25 years ago, the atmospheric concentration of carbon dioxide was 350 ppm – just 70 ppm higher than its pre-industrial concentration.
Oh yes. And I got married.
Objectively, I can describe this elapsed time as 9131 days. Or almost 789 million seconds.
And I can describe the way in which the atmospheric concentration of carbon dioxide has changed since then by more than 50 ppm.
And I can even describe the wonder of seeing two new human beings come into the world and evolve from being babies to being adults.
But subjectively, words fail me.
But it is a fact that on this date, 25 years ago, friends and relatives gathered and supported Stephanie and myself as we got married.
And this post is just to say ‘Thank you’ to everyone who was there that day, and whose good wishes felt like a very tangible blessing. Our aim this year is to try to visit each of you. We have a list and you have been warned!
But whether you were there or not, I leave with you the Epithalamion written by my brother Sean and read by him at the wedding.
Epithalamion for Michael and Stephanie
Young people dance and drink a lot,
Draw close in metaphysical discussion,
Make light of commitments in making love
Celebrate the sadness of casual encounters,
Make art from them, and then repeat them.
Moments exhilarate; memory excruciates; the future’s a dream.
Years pass; what was painfully beautiful becomes untenable.
There comes time to move from testing the limits of resilience
To exploring the possibilities of permanence
Flitting is fine for adolescents and Peter Pan,
But now this woman is a woman, and this man a man.
Michael played guitar and sang a lot.
Went with women, but not a lot;
Sought the wrong thing in the wrong places,
And thus made the necessary errors;
Skirted sanity’s edge and touched insanity’s terrors.
I knew him as an orphaned six-year old; I have known
the need, and comfort of, his hand.
I have sought the warmth of his palm; welcomed his embrace;
Suffered the full force of his anger
— And see! Here I am unharmed.
And here is the baby I held in my arms
Become an adult who,
In looking for his mother, found a lover;
And in loving a lover, found a wife;
And, after a long search,
The needed even tenor of a stable life.
In seeking after women, he was never a Don Juan;
But now the child whose hand I held is become a man.
I don’t know Stephanie’s past;
However I strongly suspect
That happy women don’t jump from Aeroplanes;
And I know for a fact
That Ireland is the best
But least happy nation to stem from;
And that an uncertain constitution of your blood
Doesn’t do your humour any good.
This is not to carp, but just to establish
A youth that was below emotional perfection,
So that future adventures – this moment –
Might allow scope for improvement.
How sad, if all her relations, now full-stomached and dyspeptic,
Were also silently lamenting her deteriorating spirit,
Her vanished prospects,
The poor calibre of chap who’s landed in it!
To them I would say:
“The Chosen Path is the best!
And this is it!”
Today Stephanie puts on her Bridal Gown
To follow a dream that is her own.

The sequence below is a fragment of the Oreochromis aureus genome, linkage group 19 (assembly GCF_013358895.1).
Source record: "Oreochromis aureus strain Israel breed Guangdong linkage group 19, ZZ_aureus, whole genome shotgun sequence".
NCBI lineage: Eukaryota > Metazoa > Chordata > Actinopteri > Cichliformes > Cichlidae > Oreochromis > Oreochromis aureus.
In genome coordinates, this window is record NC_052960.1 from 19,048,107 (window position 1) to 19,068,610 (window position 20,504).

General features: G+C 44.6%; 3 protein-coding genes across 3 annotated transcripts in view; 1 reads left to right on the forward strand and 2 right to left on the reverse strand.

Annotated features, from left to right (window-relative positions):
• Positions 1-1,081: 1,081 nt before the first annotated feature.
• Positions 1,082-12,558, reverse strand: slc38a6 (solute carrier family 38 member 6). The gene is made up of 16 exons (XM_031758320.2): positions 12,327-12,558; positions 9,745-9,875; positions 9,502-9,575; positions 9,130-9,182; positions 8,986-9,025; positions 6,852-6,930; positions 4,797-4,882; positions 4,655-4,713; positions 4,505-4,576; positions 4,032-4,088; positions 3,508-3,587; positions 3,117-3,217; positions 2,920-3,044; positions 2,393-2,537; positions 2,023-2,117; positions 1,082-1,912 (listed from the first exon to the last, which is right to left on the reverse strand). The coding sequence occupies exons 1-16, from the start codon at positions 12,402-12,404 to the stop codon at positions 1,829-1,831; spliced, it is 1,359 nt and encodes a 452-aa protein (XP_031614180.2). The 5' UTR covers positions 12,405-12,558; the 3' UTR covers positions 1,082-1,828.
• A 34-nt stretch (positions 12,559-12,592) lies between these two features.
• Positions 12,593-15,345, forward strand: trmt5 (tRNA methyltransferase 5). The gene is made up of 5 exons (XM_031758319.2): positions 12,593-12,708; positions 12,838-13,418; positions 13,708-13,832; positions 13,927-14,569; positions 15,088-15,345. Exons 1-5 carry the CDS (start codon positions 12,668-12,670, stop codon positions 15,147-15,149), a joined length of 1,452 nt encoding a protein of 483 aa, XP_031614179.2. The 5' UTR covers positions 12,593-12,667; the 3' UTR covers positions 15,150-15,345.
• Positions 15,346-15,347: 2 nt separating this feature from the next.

Today good faith and trust may light hope’s flame;
She thus assumes perfection and a woman’s name.
Today is the ceremonial,
The tip of the huge and hidden thing to come;
The speckle and glass-glint of sun on the sea’s surface,
Eye-pleasing and transient, above depths that would terrify.
Today is about sex and the containment of sex;
About fear and the overcoming of fear;
About flesh and the fact flesh is fertile;
And the fact flesh decays;
And the fact flesh is human and lovely.
Today, too, is about family,
About what your Mother and Father do to you,
And for you;
It is about fertility and the bearing of children,
About the repetition of familiar things — and old errors;
The discovery of particular new joys,
New ways of two people meeting,
The miracle, perhaps, of new human beings.
Today is about what — what no ceremony could proclaim —
Informing the mundane with a proper focus,
With the laser intensity of life, and making it last;
About enlivening the drudge of living,
The dulling-ness of day to day.
It is about making do, and doing the best you can.
It is about Stephanie being a woman, and Michael a man.
If that’s all, then what’s the point?
Why are we here?
Why not reach for our revolver
And place it in our ear?
Because… because there’s more.
Today is about this…
We need each other;
We are nothing if connected to nothing.
Today we celebrate connectedness;
Cutting the crap we acknowledge love,
And the power of love to sustain.
And love is a light thing —
Not just the fleshly decaying ponderousness of sex,
But the shock of seeing, and then seeing afresh.
Today we dignify love,
Erecting a social carapace to protect it,
To allow it, in the private vision of two lovers.
We try to fix a hope — that love is not a flimsy.
Can such a light thing — love — though ever be strong enough?
All brides and all their grooms are optimists or fools.
But. Imagine egg-shell-skating carefulness; Consider how caution kills.
Let’s learn, and be thankful for the lessons of these optimistic fools;
Aristocrats of human risk, they let love open the future.
To feed hope’s flames, their noble folly’s fuel.
Come, then let us thank them; let us now applaud;
Today, this woman is a lady; and this man a lord.
Sean de Podesta , 1992